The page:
As part Cornell’s Expanding Your Horizons program April 15, Horticulture graduate students in the Bauerle Lab — Annika Huber, Juana Muñoz Ucros, and Marie Zwetsloot — led workshop sessions on “Engineers of Nature: How do plants drink?”

The three developed activities directly related to their research on woody plant root physiology and helping plants cope with water stress. Their middle school workshop participants assembled water columns simulating the hydraulic systems plants use to transport water from roots to leaves, graphed their observations of how different sized tubes performed, used water to transport dyes into sunflower plants, and skeletonized leaves to observe the microscopic structure of their veins.

“It’s the third year Annika, Juana and Marie have pitched in to lead workshops for this event,” says Taryn Bauerle, associate professor in the Horticulture Section. “It’s great to see them as role models for the next generation of scientists.”

Annika Huber had middle school participants use water to transport dyes into sunflower leaf veins so they can observe their microscopic structure.

Annika Huber had middle school participants use water to transport dyes into sunflower leaf veins so they can observe their microscopic structure.

EYH student graphs water column experiment data.

Juana Muñoz Ucros helps EYH student graph water column experiment data.

Marie Zwetsloot assists student with microscopic observation of leaf structure.

Marie Zwetsloot assists student with microscopic observation of leaf structure.

Seminar video: Finding Anna: The archival treasure hunt into the life of Anna Botsford Comstock

If you missed Monday’s Horticulture Section seminar Finding Anna: The archival treasure hunt into the life of Anna Botsford Comstock  with Karen Penders St. Clair, Graduate Field of Horticulture, it is available online.

 

More seminar videos: Horticulture | School of Integrative Plant Science

In the news

Vanden Heuvel

Vanden Heuvel

Vanden Heuvel receives NYFVI grant [CALS News 2017-04-13] – Wine grape growers in the Finger Lakes region will be getting a high-tech view of both their vineyards and bottom lines thanks to work from Justine Vanden Heuvel. A project from the associate professor in the Horticulture Section of the School of Integrative Plant Science will help select growers use drone technology to collect remote sensing measurements known as normalized difference vegetation index, or NDVI images. Her research is one of 11 projects led by Cornell scientists who received a total of more than $1.1 million from the New York Farm Viability Institute (NYFVI) in their latest round of funding, announced April 12.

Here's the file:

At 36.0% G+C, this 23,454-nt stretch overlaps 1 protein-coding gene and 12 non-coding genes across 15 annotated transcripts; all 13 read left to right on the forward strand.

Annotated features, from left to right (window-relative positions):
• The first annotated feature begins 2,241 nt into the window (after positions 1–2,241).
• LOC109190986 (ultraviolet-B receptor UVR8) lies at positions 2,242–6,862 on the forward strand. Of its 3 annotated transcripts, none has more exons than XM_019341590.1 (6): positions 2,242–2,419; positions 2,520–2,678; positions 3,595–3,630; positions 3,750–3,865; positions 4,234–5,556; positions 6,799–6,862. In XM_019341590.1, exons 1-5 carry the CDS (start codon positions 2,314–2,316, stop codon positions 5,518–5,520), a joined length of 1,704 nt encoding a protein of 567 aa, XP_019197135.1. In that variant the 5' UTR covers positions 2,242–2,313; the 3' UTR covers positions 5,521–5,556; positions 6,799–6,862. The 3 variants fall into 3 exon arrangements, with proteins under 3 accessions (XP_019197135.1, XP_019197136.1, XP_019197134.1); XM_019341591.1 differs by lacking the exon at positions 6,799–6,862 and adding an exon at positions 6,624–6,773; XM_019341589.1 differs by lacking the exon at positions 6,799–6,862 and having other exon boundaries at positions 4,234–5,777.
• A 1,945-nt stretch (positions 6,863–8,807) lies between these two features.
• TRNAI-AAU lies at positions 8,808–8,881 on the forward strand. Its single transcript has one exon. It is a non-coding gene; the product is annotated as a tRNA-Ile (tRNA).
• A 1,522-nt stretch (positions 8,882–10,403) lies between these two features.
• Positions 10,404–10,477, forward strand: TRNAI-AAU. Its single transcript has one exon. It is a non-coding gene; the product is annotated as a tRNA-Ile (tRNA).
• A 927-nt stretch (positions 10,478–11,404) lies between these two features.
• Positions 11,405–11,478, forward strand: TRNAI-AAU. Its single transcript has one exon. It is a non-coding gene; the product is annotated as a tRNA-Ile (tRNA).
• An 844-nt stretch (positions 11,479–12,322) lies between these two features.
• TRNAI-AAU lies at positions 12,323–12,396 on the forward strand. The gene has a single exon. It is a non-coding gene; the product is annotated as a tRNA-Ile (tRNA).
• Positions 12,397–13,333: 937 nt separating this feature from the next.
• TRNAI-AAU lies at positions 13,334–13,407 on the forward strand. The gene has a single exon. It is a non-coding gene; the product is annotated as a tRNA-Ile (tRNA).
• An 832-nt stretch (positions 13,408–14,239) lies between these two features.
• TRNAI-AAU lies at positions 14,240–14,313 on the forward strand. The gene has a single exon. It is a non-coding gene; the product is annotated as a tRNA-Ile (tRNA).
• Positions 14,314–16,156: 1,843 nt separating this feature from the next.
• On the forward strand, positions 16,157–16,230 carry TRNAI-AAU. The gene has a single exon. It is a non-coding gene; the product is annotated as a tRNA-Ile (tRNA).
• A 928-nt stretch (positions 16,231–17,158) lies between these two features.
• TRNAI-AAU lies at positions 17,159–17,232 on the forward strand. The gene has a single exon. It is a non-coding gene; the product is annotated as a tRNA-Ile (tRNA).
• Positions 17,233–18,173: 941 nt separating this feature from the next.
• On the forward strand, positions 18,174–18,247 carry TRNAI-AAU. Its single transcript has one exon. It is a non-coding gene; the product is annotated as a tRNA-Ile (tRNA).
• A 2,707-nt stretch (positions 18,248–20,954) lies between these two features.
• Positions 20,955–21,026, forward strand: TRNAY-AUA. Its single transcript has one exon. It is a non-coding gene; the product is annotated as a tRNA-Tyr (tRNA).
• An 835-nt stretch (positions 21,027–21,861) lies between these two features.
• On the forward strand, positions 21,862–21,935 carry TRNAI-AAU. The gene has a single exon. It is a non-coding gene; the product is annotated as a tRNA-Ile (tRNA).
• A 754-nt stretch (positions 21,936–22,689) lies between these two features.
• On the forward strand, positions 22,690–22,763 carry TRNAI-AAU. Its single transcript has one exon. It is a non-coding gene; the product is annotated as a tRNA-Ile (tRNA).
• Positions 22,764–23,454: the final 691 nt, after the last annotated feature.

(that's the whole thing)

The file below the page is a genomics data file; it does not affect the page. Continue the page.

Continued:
Bosco

Bosco

Bosco awarded Engaged Cornell grant [CALS News 2017-04-12] – Graduate Field of Horticulture Ph.D. student Sam Bosco is one of 16 students to receive an Engaged Graduate Student Grant. The grants provide opportunities for Ph.D. students and their thesis advisors to conduct research or scholarship that is community engaged or to develop strategies for incorporating community engagement into existing thesis work. Bosco is working with Haudenosaunee (People of the Longhouse, aka Iroquois) communities to further remember and restore their traditional foodways — much of which was lost during colonization — of integrating nut trees into a sustainable food system. Bosco’s work includes facilitating nut tree cultivation, and co-developing culturally-specific curricula, resources, and activities to expand interest and consumption of nuts. His advisor is Jane Mt. Pleasant, School of Integrative Plant Science – Horticulture, and American Indian and Indigenous Studies Program.

Peck

Peck

Spanish cider from American soil [Draft Magazine 2017-04-11] – “With the huge growth in the cider industry over the last five years, I think there are many commercial cider makers looking at how to make a product that’s quite different from what’s out there,”  Greg Peck, tells Draft Magazine. Peck, assistant professor in the Horticulture Section, is working with the USDA to test and release the new Spanish apple varieties.